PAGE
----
Cheese Dots™ Tarte Tatin
If you like cheese on your apple pie, this one is for you! Tarte Tatin with Cheese Dots crust!
How to make
We were inspired by Audrey Le Goff's Tarte Tatin recipe. She is the talented author of the book Rustic French Cooking Made Easy, inspired by her blog Pardon Your French.
For our version though, you will need to get your Cheese Dots out of the freezer and let it come to room temperature.
In the mean time:
Peel, core and quarter the apples. You could even cut them in 8 if you prefer. Mix in the lemon juice to make sure they won't brown.
Melt the sugar in a pan over medium/low heat, then add in the butter. Mix gently. - If baking in the cast iron pan, use it to melt the sugar.
Add the apples, mix and cover.
Cook for 15-20 minutes, mixing the apples every now and then and putting the lid back on - the lid will create moisture and prevent the caramel to burn and become bitter. It will also help with cooking the apples.
While that is cooking, preheat oven to 430F and press all your Cheese Dots together to form one big dough.
Using a silicone mat (or parchement paper), roll the dough flat, just enough to cover the pan, with a rolling pin. Poke holes with a fork. Set aside.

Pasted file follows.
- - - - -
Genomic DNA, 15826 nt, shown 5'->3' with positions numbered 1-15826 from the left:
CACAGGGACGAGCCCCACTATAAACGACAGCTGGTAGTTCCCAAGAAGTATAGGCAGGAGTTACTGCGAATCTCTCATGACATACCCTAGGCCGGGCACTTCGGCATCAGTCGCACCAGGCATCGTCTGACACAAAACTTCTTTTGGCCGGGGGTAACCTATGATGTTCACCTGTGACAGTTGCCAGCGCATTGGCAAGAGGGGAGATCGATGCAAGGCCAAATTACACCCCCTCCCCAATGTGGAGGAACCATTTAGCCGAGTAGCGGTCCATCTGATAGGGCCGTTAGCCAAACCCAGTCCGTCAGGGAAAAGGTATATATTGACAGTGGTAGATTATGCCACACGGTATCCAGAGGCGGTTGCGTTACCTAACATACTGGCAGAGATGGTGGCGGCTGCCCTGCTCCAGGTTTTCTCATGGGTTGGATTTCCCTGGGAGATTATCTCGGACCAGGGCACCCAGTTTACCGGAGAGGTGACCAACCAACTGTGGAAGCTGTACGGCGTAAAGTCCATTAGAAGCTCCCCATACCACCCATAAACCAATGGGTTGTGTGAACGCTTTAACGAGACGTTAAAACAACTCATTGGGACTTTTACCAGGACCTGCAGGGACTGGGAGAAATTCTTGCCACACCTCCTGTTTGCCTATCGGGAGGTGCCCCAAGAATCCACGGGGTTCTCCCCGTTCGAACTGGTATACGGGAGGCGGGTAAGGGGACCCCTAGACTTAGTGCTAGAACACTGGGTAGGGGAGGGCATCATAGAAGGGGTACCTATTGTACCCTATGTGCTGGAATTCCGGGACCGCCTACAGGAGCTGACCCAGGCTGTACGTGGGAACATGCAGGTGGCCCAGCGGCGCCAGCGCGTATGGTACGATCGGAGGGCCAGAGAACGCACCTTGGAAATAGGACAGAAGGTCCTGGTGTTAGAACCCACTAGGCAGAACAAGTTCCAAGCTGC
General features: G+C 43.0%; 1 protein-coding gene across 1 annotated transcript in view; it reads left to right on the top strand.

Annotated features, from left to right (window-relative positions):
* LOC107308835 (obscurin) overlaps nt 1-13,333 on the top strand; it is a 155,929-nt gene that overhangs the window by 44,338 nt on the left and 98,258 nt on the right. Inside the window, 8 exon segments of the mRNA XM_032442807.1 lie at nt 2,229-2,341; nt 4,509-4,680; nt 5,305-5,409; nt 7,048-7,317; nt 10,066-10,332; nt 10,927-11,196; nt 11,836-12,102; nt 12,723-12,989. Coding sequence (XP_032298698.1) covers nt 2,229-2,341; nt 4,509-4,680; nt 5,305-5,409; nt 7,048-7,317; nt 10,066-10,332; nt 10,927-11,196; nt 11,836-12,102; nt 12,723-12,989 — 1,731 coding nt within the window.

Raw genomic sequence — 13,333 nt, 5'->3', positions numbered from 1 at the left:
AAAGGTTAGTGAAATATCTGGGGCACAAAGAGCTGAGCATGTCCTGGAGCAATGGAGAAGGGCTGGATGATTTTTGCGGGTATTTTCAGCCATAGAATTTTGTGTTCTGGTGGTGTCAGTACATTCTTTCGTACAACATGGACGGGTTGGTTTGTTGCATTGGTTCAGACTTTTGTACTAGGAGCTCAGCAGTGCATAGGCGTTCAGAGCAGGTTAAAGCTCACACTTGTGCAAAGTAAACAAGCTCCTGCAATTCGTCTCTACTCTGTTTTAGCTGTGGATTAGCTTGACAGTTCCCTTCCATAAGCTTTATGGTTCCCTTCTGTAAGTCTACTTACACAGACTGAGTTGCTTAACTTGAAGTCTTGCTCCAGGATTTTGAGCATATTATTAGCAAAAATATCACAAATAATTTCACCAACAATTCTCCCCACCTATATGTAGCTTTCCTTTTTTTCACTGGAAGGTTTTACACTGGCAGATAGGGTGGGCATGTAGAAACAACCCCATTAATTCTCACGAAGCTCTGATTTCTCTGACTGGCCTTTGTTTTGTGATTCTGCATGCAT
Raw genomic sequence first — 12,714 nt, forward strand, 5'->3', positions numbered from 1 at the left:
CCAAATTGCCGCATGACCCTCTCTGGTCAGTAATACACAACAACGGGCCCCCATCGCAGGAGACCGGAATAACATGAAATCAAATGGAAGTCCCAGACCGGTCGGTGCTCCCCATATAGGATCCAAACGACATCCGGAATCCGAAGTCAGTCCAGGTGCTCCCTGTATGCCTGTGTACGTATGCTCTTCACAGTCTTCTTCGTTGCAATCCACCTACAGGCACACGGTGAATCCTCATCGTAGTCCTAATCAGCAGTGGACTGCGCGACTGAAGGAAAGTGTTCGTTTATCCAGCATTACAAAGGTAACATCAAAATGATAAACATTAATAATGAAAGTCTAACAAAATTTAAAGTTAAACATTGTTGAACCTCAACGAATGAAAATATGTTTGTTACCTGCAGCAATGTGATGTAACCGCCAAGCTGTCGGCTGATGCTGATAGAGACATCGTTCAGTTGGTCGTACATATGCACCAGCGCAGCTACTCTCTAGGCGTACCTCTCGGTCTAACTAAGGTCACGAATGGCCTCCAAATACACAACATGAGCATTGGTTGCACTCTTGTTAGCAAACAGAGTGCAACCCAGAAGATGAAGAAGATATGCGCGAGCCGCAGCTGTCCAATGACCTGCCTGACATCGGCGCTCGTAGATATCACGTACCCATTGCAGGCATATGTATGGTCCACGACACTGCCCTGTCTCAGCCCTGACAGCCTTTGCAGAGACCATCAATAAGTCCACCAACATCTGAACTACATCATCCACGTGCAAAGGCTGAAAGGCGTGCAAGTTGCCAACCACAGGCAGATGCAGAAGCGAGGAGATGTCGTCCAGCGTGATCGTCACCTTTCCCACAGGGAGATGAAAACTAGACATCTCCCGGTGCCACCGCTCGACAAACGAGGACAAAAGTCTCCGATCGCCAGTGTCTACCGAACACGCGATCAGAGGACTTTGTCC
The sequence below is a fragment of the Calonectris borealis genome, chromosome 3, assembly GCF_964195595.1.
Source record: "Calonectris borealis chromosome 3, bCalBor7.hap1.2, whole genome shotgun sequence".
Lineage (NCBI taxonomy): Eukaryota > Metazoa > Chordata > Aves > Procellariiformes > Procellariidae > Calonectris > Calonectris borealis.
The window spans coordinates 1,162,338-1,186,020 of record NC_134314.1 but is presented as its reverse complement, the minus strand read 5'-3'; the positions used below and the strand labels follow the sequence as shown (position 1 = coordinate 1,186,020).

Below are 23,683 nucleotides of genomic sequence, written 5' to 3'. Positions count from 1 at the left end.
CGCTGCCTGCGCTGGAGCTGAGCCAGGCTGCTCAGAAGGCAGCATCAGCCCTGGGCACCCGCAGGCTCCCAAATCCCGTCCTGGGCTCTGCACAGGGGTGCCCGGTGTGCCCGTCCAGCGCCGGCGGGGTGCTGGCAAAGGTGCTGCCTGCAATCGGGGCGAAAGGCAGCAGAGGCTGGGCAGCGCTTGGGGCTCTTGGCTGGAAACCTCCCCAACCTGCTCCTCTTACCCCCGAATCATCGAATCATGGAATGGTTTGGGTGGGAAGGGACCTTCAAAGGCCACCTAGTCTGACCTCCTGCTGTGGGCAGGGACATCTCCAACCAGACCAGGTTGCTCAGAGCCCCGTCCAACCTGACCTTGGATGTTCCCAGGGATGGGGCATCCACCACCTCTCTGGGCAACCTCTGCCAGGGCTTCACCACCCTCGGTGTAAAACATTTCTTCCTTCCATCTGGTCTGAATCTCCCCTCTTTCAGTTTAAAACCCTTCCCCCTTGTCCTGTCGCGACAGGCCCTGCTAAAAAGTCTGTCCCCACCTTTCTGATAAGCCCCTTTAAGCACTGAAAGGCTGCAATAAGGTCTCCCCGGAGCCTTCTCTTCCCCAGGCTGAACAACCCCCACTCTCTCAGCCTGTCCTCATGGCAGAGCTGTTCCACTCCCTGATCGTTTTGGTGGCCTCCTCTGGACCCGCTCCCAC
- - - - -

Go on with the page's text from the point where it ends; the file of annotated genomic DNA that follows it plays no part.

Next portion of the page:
If using a pie tin, grease it with butter.
Once the apples are cooked, take them out of the pan and bring the sauce to a simmer to thicken. Turn it off and set aside.
Place the apples in the pie tin, cut side up in a circular pattern. Drizzle the caramel over the apples.
Now get your Cheese Dots sheet and place it on top of the apples. Tuck in any remaining dough, you can either use a spatula to push it down or curl up the sides.
Place the tarte in the oven for 10 minutes, then reduce heat to 375F and bake for another 20 minutes.
Let the pie cool down just a bit, then flip it upside down onto a serving plate. Don't wait too long for it to cool down otherwise the caramel will harden and the tarte won't come out from the tin/cast iron.
For 7" pie tin or cast iron:
6 cheese dots - thawed
4 honey crisp apples
1 tbsp lemon juice